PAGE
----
• Clean and disinfect frequently touched surfaces daily.
      • This includes, but is not limited to, door knobs, tablets, phones, light switches, countertops, handles, desks, keyboards, and faucets.
    • If surfaces are dirty, clean them using detergent or soap and water prior to disinfecting.
  • Self-Health Checks
    • Do not perform research activities while feeling sick.
    • Be alert for presentation of symptoms.
    • Symptoms include cough, shortness of breath, fever, chills, headache, muscle and body aches, fatigue, new loss of taste or smell, sore throat, congestion or runny nose, nausea, vomiting, and diarrhea. This list does not include all possible symptoms. Please check the CDC website to find an updated list.
    • Follow University guidance and CDC guidance if symptoms develop.
  • Contact Tracing
    • You should document which individuals had contact with human subjects participants for contact tracing purposes.
    • This information may need to be accessed later if a positive case is noted.
    • You should maintain this information in the confidential research file to protect the study information.
    • Your plan to document this information should be noted in your IRB application.
  • Reporting Requirements
    • There are currently no state or county reporting requirements for reporting if research participants self-disclose that they have had a confirmed case of COVID-19.
    • If you have an IRB approved human subjects research study that requires an FDA-approved COVID-19 test to be performed for research purposes, all positive and negative cases must be reported to local and state health authorities. This language must be placed within the consent forms to notify the participants of this mandatory reporting.
  • Travel Restrictions
    • Travel to perform human subjects research is not permissible at this time.
  • Study Location
    • Research performed outside of the UNT Campus will be evaluated on a case-by-case basis. All researchers must comply with UNT guidance as well as the external policies associated with the research study location.
  • Ramp Down
    • Permission to perform in-person human subjects research activities may change based on the current county/city/state/federal situation. You are responsible for monitoring your emails and this website. Additionally, you must comply with all IRB guidelines and mandates when performing human subjects research.
    • The IRB will notify you of the requirement for immediate cessation of in-person research activities if research is deemed to be too risky or if required by University, local, state, or federal mandate.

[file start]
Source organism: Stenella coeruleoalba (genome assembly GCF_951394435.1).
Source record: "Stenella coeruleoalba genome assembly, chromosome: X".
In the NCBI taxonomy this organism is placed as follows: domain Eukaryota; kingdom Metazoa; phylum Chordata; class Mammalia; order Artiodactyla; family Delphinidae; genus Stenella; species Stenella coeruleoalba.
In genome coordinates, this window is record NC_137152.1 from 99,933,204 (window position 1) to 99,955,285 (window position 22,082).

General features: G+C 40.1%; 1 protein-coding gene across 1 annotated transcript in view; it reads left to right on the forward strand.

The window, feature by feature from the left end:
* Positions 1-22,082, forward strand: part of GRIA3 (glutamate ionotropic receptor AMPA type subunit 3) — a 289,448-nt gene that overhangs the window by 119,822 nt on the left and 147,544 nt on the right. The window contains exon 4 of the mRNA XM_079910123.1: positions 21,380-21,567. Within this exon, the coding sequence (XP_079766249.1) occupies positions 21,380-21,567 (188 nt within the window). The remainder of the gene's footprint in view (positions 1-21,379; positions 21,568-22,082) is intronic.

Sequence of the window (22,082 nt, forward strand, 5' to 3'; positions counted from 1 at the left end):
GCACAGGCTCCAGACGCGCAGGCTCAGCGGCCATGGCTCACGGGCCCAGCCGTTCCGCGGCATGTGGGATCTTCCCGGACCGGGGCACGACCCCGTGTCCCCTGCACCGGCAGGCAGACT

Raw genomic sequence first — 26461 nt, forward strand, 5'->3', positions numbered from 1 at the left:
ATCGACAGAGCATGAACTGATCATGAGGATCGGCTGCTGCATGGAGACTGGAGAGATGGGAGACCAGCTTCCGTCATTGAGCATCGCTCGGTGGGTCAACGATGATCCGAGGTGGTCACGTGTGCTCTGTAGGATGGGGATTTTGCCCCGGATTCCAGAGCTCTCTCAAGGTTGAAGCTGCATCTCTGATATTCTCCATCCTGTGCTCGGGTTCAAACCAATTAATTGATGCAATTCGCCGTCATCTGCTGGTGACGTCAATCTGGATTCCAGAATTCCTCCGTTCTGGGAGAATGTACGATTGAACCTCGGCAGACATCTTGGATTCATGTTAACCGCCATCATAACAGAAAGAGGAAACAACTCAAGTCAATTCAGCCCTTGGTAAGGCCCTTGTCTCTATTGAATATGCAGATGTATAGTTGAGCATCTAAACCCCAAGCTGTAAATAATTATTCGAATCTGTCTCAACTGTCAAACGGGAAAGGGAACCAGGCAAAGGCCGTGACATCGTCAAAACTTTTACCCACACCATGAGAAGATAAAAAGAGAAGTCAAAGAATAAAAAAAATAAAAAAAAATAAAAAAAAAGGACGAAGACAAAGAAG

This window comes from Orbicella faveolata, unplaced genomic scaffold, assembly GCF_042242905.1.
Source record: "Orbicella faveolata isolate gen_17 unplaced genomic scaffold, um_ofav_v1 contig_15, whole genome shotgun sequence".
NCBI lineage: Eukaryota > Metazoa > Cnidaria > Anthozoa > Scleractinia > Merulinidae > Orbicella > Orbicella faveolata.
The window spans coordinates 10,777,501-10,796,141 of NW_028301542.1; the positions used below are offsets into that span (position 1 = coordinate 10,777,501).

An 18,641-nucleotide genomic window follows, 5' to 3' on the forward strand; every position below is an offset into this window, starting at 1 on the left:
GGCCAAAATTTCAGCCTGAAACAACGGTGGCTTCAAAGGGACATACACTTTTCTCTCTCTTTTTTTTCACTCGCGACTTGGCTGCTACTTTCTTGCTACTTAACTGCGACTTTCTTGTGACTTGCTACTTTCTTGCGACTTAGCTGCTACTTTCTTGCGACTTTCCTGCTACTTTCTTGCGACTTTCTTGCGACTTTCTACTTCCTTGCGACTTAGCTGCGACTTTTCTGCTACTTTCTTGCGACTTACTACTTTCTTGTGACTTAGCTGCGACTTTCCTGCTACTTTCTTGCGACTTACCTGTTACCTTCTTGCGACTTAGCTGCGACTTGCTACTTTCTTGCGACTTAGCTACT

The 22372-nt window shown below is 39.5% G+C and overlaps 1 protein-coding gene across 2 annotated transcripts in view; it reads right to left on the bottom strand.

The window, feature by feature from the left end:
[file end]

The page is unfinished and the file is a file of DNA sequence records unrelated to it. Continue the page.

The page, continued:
• When completing Step 1 below, you will be required to provide a plan explaining how you will safely stop all research activities and notify participants, if necessary.

Take Action

Obtaining Permission to Proceed with IRB Submission

  • Before submitting a request to conduct in-person human subjects research, researchers must ensure proper safety precautions will be taken per institutional guidelines. If you are performing remote human subjects research only and your study does not involve any in-person interaction, you can skip Step 1 (Obtaining Permission to Proceed with IRB Submission) and go directly to Step 2 (IRB Approval).
  • Please submit the Permission to Proceed with IRB Submission form. These requests must contain the following information:
    • The rationale for in-person research to resume given the potential risks of COVID-19. Simply indicating there will be marginal gains in productivity will not be sufficient and compelling. Rationales are expected to bring together multiple concerns (e.g., closing of age window to collect longitudinal data, lack of alternatives to collect data remotely, funder lack of willingness to extend deadlines).
    • The procedures for mitigating risk related to COVID-19, including social distancing practices, symptomatic pre-screening, use/availability of PPE (e.g., masks, face coverings, etc.), disinfecting protocols, study staffing needs, study location requirements, etc.
  • Upon submission, the Research Integrity and Compliance (RIC) staff will review for completeness and send the information to the IRB Chair, or designee member of the Board with specific expertise, for review.
  • The IRB Chair, or designee, will review the form submitted and make a determination if in-person research can proceed.  
  • Once reviewed by the IRB Chair, the RIC Office will send the researcher a formal letter regarding their study’s determination.
  • If permission was granted to proceed with your IRB submission, the researcher will follow the next steps to obtain IRB approval. Human subjects research cannot proceed until IRB approval is obtained under Step 2.
Step-by-step guide for Covid-19 procedures
Step-by-step guide for Covid-19 procedures